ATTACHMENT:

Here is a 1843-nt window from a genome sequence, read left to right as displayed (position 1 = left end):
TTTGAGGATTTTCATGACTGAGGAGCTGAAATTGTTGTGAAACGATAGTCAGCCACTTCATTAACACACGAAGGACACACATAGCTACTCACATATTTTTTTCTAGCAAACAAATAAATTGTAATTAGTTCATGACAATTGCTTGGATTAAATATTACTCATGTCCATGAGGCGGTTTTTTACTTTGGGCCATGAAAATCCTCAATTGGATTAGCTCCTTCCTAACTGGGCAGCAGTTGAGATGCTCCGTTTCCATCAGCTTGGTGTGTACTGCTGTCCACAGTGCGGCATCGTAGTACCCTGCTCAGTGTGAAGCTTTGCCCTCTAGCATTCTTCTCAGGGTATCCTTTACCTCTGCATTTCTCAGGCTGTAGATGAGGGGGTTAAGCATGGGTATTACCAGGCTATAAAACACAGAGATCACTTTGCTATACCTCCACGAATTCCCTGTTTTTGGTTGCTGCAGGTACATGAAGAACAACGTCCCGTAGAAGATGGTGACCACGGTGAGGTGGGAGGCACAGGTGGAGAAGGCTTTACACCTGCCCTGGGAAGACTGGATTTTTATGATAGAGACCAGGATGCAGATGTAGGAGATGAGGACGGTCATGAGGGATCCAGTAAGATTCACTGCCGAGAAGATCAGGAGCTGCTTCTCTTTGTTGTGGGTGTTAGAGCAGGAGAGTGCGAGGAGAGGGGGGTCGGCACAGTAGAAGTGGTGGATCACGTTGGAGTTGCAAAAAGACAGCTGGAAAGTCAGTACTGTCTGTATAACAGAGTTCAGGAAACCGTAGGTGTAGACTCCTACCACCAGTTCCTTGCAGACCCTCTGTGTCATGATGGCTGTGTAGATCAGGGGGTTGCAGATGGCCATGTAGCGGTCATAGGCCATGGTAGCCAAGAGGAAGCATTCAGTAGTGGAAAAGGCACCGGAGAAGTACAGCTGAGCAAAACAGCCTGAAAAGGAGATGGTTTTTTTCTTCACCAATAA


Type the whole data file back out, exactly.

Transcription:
Here is a 1843-nt window from a genome sequence, read left to right as displayed (position 1 = left end):
TTTGAGGATTTTCATGACTGAGGAGCTGAAATTGTTGTGAAACGATAGTCAGCCACTTCATTAACACACGAAGGACACACATAGCTACTCACATATTTTTTTCTAGCAAACAAATAAATTGTAATTAGTTCATGACAATTGCTTGGATTAAATATTACTCATGTCCATGAGGCGGTTTTTTACTTTGGGCCATGAAAATCCTCAATTGGATTAGCTCCTTCCTAACTGGGCAGCAGTTGAGATGCTCCGTTTCCATCAGCTTGGTGTGTACTGCTGTCCACAGTGCGGCATCGTAGTACCCTGCTCAGTGTGAAGCTTTGCCCTCTAGCATTCTTCTCAGGGTATCCTTTACCTCTGCATTTCTCAGGCTGTAGATGAGGGGGTTAAGCATGGGTATTACCAGGCTATAAAACACAGAGATCACTTTGCTATACCTCCACGAATTCCCTGTTTTTGGTTGCTGCAGGTACATGAAGAACAACGTCCCGTAGAAGATGGTGACCACGGTGAGGTGGGAGGCACAGGTGGAGAAGGCTTTACACCTGCCCTGGGAAGACTGGATTTTTATGATAGAGACCAGGATGCAGATGTAGGAGATGAGGACGGTCATGAGGGATCCAGTAAGATTCACTGCCGAGAAGATCAGGAGCTGCTTCTCTTTGTTGTGGGTGTTAGAGCAGGAGAGTGCGAGGAGAGGGGGGTCGGCACAGTAGAAGTGGTGGATCACGTTGGAGTTGCAAAAAGACAGCTGGAAAGTCAGTACTGTCTGTATAACAGAGTTCAGGAAACCGTAGGTGTAGACTCCTACCACCAGTTCCTTGCAGACCCTCTGTGTCATGATGGCTGTGTAGATCAGGGGGTTGCAGATGGCCATGTAGCGGTCATAGGCCATGGTAGCCAAGAGGAAGCATTCAGTAGTGGAAAAGGCACCGGAGAAGTACAGCTGAGCAAAACAGCCTGAAAAGGAGATGGTTTTTTTCTTCACCAATAA